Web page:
Category Archives: art

Clark, Schama and Great Video

Summer is a great time to find new inspiration. You can get this from a walk in the park or from preparing a great meal for friends or family. And you can get it from great video. Great video? The phrase sounds a bit odd. But I can think of no better way to capture the idea. There are out there some truly great video series.

One is the series Civilisation by Kenneth Clark, produced back in 1969. It is a thirteen part masterwork that traces the history of European art from the fall of Rome to the twentieth century.  For me, this is more than just information about the past. Clark shares his deeply felt values about art, life and … well, … civilisation itself.  In other words, this is about where we are headed based on where we have been. Here is the grand man

But Clark does not spend all that much time on individual artists. If this is your thing, check out the series that Simon Schama did back in 2006 called “The Power of Art”.   Each episode is fantastic. But my favorite was the one on Bernini. After all, how can you explain something like this? Schama does it and does it well


Tanaka Tatsuya and Goofy Art

It is a funny thing. I sometimes get bored in museums where you can find really, really great art. But I am nearly always amused by goofy art. Stuff like the  dioramas that Tanaka Tatsuya makes each day.  Here is one

This Japanese Artist Creates a New Diorama Every Day

I found this and more from a Gizmodo post today.  What is the appeal? It is in part the whimsical style. But equally important, this type of art is closer to day to day life than … let’s say Michelangelo’s magnificent David..  Take away the whimsy and move the lens much closer to day to day foibles, and you get the art of Thomas Rowwlandson. These prints from the late 18th and early 19th century are always naughty, satirical and humorous with an edge. Here the new bride enjoys her honeymoon.

I do have a soft spot for Rowlandson.

Jönköping: Check out Johan Larsson

I have never been to Jönköping, Sweden. It looks like this

If you go there, you might be interested to know that freelance photographer Johan Larrsson lives there. He just did an interview for Berlin’s Posi+Tive Magazine.  And he offers some thoughts on who is who is Swedish photography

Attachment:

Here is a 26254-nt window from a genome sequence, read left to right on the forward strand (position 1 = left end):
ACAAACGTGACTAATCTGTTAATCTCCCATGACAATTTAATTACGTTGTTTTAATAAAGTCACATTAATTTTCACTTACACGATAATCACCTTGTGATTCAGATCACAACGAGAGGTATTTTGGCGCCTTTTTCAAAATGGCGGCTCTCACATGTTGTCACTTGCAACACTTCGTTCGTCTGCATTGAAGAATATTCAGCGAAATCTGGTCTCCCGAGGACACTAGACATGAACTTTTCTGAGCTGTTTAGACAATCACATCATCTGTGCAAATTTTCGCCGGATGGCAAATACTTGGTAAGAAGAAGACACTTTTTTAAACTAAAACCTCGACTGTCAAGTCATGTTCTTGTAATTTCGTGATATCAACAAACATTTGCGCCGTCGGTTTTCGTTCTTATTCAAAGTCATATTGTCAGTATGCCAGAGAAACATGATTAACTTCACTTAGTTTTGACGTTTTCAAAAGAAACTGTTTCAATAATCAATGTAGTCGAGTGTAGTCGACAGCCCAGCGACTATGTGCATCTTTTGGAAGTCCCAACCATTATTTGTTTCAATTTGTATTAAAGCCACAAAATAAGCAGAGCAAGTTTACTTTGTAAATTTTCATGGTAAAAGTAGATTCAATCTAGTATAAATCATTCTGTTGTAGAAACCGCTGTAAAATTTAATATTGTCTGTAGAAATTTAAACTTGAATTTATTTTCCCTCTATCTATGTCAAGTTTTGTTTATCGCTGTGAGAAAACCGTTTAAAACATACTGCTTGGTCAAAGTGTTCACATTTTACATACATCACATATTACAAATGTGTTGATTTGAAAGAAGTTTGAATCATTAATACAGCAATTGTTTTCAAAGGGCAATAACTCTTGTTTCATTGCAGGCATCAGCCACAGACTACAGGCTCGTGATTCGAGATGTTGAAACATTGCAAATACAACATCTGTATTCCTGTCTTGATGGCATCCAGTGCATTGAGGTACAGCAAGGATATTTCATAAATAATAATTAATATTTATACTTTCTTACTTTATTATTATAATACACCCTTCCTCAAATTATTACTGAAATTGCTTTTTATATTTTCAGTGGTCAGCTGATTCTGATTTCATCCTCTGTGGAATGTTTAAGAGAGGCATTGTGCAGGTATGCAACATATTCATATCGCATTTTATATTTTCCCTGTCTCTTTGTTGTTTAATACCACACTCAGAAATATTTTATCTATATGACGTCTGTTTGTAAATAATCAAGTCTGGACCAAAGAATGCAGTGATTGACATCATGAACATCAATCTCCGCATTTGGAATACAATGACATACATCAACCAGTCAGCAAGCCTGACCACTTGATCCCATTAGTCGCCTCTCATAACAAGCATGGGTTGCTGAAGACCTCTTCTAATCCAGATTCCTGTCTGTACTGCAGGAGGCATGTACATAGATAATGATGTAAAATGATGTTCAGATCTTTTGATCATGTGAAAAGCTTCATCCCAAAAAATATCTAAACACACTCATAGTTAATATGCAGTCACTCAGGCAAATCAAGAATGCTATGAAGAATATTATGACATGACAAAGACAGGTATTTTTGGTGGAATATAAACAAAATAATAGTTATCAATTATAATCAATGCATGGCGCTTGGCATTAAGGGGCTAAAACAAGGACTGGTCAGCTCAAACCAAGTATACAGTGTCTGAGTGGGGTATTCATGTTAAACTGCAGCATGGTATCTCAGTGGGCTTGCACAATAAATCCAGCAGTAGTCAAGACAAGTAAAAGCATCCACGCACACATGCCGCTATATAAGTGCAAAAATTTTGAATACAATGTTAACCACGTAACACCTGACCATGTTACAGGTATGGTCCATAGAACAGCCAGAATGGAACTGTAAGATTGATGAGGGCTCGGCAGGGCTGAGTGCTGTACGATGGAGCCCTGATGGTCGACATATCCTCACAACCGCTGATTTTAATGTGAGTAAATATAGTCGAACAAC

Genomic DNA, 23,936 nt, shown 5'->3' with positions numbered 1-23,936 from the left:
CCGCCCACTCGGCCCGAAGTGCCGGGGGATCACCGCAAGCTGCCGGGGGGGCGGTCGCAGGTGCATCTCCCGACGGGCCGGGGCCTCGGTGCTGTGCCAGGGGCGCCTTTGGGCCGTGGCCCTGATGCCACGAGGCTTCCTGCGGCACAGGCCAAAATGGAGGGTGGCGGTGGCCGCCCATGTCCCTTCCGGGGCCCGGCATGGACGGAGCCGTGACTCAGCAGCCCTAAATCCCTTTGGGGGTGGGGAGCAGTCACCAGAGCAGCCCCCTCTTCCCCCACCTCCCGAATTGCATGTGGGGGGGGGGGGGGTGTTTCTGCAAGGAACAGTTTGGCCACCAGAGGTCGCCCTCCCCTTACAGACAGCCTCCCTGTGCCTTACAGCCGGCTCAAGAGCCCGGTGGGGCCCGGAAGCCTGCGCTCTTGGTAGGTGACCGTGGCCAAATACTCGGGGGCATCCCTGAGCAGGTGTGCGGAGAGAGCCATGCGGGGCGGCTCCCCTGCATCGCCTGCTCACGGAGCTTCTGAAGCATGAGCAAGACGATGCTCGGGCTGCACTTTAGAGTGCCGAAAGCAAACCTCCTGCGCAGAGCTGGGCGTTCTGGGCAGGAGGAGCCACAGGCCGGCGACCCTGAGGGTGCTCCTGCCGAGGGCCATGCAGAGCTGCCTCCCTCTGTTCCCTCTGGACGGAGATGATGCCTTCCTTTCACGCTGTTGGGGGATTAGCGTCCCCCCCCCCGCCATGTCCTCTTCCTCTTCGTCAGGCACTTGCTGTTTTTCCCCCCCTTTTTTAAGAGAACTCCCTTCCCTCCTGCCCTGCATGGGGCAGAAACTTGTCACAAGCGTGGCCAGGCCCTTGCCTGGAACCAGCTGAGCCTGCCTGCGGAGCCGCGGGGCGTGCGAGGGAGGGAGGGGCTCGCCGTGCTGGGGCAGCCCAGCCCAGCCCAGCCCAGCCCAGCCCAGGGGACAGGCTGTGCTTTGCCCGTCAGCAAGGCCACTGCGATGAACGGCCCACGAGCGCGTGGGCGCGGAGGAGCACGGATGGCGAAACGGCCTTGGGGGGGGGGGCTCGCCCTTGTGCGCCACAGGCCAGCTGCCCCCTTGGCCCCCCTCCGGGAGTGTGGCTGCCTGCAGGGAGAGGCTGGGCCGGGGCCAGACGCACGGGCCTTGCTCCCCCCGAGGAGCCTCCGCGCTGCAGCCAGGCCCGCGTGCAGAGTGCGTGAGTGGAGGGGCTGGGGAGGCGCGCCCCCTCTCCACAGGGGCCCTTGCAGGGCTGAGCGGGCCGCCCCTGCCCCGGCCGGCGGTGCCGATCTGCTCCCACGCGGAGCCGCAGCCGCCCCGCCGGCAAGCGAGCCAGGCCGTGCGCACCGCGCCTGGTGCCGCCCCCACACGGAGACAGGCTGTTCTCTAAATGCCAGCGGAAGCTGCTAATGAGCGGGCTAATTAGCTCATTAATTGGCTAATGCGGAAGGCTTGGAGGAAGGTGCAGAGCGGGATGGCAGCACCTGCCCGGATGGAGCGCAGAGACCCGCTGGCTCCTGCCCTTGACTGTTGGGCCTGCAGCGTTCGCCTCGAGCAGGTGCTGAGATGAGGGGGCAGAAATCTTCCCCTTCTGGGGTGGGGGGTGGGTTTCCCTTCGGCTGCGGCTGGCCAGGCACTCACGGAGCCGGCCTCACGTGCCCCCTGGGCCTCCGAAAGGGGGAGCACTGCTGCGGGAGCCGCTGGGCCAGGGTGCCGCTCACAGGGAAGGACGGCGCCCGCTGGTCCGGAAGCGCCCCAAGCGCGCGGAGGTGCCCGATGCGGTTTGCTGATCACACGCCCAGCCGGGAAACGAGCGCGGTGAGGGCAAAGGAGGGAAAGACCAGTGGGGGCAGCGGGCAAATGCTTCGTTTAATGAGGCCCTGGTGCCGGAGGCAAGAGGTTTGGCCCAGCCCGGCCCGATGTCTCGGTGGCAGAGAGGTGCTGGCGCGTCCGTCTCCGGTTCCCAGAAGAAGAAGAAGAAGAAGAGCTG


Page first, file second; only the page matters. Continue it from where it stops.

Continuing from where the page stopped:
My favorite photographers are all swedes. Martin Bogren is talented. I’m inspired by his book Lowlands. It is a personal story about the village he grew up in. One of my photo projects (Barndomsbyn) is very similar to Lowlands. All Swedish photographers, both amateurs and professionals, admire Christer Strömholm. He’s dead now, but he is still very important on the Swedish photo scene.
Thanks Johan!

Tartu: How do you Honor a Semiotician?

Tartu is my home, and I do love it …  though we have some odd sculpture. Perhaps the most peculiar of them all is this one

I know. It looks like a plumbing problem, but in fact, it is a monument to the great and fondly remembered Semiotics Professor, Juri Lotman.  That boxy building in the background is the university library, built during the Soviet times.  It needs a city farming project on that silly flat roof (silly because it leaks … or at least it used to when I trod down the hallways).  I walk by this sculpture rather frequently and it has grown on me, though slowly. I still think a better tribute would have been the great Lotman chasing after Athena, goddess of wisdom, up Professor’s walk!  Sadly — at least for me — that idea didn’t fly.

Paris: Have You Met Willi?

I have a soft spot for doggies. And I have a soft spot for folks who love doggies. I have an even bigger soft spot for people who love doggies and art and wine. Which brings me to Willi’s Wine Bar in Paris, a place that I frequent when I visit  Who was Willi? Yes, the owner’s doggie. BTW, they do an annual wine poster, and yes, I do own at least one! You should get one too! You can order from their web site (which is pretty cool). This is my fav.

Blake is a Problem

So wrote Bernard Levin for The Times in 1978. What is the big deal? The problem is that Blake’s work is an assault on our modern sensibilities. He challenges us to re-think whether divine energy rather than reason carries us forward.  Yes, he thought Newton and the enlightenment in general, were ridiculous. You cannot disassemble energy! We would like to think that he had a few loose screws. Or, we hope that he did. But did he? Levin was not so sure.

Musashi in the Bath

This sounds a bit suspicious. But contrary to what you might think, Musashi was a  feared warrior, invincible in combat. He was also a great artist who did amazingly delicate pen and ink drawings. He said “when you have attained the way of strategy there will be not one thing that you cannot understand.” Here he is in full warrior mode escaping from the bath house where his enemies had planned to boil him alive! Yikes! Don’t worry, he got out ok.